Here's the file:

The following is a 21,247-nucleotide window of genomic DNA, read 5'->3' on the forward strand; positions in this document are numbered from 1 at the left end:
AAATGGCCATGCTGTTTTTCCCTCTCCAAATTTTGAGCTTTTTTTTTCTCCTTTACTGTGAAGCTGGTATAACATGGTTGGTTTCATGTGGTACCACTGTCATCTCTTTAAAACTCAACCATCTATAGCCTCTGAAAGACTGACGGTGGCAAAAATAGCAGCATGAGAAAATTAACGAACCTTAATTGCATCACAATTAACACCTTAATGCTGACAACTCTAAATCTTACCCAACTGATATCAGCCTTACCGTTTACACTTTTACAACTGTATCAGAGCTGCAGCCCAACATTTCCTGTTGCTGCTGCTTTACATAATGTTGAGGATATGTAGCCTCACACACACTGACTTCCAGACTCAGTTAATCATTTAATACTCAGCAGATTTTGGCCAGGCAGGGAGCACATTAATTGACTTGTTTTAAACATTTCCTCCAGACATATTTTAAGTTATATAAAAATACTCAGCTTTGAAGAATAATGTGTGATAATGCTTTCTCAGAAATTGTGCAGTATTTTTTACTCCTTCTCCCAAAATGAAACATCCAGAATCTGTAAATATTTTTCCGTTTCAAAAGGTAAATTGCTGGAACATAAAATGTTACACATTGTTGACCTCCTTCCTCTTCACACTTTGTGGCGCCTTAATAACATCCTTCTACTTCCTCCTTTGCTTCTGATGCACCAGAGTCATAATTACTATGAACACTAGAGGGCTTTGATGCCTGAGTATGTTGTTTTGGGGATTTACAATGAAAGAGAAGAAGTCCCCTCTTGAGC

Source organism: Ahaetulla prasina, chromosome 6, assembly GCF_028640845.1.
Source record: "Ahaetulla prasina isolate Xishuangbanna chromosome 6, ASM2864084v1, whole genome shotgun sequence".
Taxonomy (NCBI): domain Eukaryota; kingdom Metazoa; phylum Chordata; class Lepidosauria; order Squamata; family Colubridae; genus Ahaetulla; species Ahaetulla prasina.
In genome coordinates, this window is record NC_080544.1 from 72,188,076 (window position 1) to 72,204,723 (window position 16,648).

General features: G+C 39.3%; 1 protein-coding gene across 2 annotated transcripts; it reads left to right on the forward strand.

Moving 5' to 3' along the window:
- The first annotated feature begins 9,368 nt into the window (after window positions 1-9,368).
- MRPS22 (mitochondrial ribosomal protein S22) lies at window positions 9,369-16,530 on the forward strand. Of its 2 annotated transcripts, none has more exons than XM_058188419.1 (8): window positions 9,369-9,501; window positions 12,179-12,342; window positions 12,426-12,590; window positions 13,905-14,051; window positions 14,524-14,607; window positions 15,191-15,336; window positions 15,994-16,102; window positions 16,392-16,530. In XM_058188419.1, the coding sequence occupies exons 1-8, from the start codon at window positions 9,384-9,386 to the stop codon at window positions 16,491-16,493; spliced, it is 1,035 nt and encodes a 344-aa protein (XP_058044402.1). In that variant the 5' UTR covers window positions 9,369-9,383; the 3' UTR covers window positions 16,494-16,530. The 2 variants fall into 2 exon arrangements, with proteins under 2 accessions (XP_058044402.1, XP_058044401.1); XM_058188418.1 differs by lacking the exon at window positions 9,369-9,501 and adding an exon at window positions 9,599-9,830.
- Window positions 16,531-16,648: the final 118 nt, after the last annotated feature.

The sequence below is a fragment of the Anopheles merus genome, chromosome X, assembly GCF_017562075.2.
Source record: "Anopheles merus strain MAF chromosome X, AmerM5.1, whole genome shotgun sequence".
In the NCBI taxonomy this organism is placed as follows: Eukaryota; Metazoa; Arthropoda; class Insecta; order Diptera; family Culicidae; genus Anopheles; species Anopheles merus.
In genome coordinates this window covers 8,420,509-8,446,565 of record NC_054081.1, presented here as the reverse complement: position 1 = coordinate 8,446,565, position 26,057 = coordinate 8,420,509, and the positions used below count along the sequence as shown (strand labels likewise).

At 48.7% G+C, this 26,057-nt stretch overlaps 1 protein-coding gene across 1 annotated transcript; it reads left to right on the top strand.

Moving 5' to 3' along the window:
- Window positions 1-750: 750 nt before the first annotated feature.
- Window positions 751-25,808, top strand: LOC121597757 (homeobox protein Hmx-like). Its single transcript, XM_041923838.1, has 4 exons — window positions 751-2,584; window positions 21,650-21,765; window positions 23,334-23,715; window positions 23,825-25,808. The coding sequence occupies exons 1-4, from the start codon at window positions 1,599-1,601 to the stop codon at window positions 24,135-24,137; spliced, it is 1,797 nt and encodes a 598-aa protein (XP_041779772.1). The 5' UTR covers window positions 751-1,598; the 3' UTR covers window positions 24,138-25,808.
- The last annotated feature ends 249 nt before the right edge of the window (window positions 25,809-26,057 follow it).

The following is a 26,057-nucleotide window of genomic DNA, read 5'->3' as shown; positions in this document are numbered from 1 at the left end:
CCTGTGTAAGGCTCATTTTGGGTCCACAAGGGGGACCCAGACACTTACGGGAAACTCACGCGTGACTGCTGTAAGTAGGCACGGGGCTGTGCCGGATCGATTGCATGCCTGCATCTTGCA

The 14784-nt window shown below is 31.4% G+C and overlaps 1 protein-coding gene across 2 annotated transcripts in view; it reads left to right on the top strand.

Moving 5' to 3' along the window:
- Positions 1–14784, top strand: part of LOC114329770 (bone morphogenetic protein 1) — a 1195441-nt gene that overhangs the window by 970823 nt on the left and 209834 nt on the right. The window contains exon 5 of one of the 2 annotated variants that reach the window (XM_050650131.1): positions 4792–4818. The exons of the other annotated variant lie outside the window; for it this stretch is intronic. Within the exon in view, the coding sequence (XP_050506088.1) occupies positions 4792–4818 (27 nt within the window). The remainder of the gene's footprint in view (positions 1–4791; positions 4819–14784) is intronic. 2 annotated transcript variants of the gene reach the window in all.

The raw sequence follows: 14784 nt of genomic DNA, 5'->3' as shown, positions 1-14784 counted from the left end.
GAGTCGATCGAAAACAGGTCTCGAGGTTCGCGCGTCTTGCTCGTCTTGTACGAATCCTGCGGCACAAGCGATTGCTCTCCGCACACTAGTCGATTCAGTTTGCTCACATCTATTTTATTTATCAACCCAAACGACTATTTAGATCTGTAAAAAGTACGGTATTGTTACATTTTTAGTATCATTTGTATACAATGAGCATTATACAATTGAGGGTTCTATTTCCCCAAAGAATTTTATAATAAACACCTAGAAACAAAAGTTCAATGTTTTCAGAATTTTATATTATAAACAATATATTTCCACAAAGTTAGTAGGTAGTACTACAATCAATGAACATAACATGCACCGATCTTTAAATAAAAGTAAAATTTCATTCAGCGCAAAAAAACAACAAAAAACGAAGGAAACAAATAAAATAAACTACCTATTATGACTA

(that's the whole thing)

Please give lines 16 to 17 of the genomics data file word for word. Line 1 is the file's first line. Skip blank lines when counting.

At 48.7% G+C, this 26,057-nt stretch overlaps 1 protein-coding gene across 1 annotated transcript; it reads left to right on the top strand.

Moving 5' to 3' along the window: